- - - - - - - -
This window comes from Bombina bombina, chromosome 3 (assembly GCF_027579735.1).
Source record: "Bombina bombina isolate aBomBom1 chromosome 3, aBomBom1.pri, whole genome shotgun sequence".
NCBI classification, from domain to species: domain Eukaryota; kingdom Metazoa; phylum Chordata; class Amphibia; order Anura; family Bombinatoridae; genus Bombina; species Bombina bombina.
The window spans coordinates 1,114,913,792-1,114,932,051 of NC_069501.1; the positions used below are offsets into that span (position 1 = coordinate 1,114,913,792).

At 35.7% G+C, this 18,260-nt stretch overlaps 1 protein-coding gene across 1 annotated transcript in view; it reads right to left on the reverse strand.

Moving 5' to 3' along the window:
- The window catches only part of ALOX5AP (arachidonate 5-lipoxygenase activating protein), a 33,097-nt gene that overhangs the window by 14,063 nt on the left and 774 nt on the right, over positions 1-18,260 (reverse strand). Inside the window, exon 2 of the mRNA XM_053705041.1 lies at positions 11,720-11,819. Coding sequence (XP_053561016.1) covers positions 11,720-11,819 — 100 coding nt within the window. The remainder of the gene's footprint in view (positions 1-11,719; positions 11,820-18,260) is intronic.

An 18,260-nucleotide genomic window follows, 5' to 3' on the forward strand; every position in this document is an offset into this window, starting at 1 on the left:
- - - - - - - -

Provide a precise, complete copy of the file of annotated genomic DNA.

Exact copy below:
This window comes from Bombina bombina, chromosome 3 (assembly GCF_027579735.1).
Source record: "Bombina bombina isolate aBomBom1 chromosome 3, aBomBom1.pri, whole genome shotgun sequence".
NCBI classification, from domain to species: domain Eukaryota; kingdom Metazoa; phylum Chordata; class Amphibia; order Anura; family Bombinatoridae; genus Bombina; species Bombina bombina.
The window spans coordinates 1,114,913,792-1,114,932,051 of NC_069501.1; the positions used below are offsets into that span (position 1 = coordinate 1,114,913,792).

At 35.7% G+C, this 18,260-nt stretch overlaps 1 protein-coding gene across 1 annotated transcript in view; it reads right to left on the reverse strand.

Moving 5' to 3' along the window:
- The window catches only part of ALOX5AP (arachidonate 5-lipoxygenase activating protein), a 33,097-nt gene that overhangs the window by 14,063 nt on the left and 774 nt on the right, over positions 1-18,260 (reverse strand). Inside the window, exon 2 of the mRNA XM_053705041.1 lies at positions 11,720-11,819. Coding sequence (XP_053561016.1) covers positions 11,720-11,819 — 100 coding nt within the window. The remainder of the gene's footprint in view (positions 1-11,719; positions 11,820-18,260) is intronic.

An 18,260-nucleotide genomic window follows, 5' to 3' on the forward strand; every position in this document is an offset into this window, starting at 1 on the left: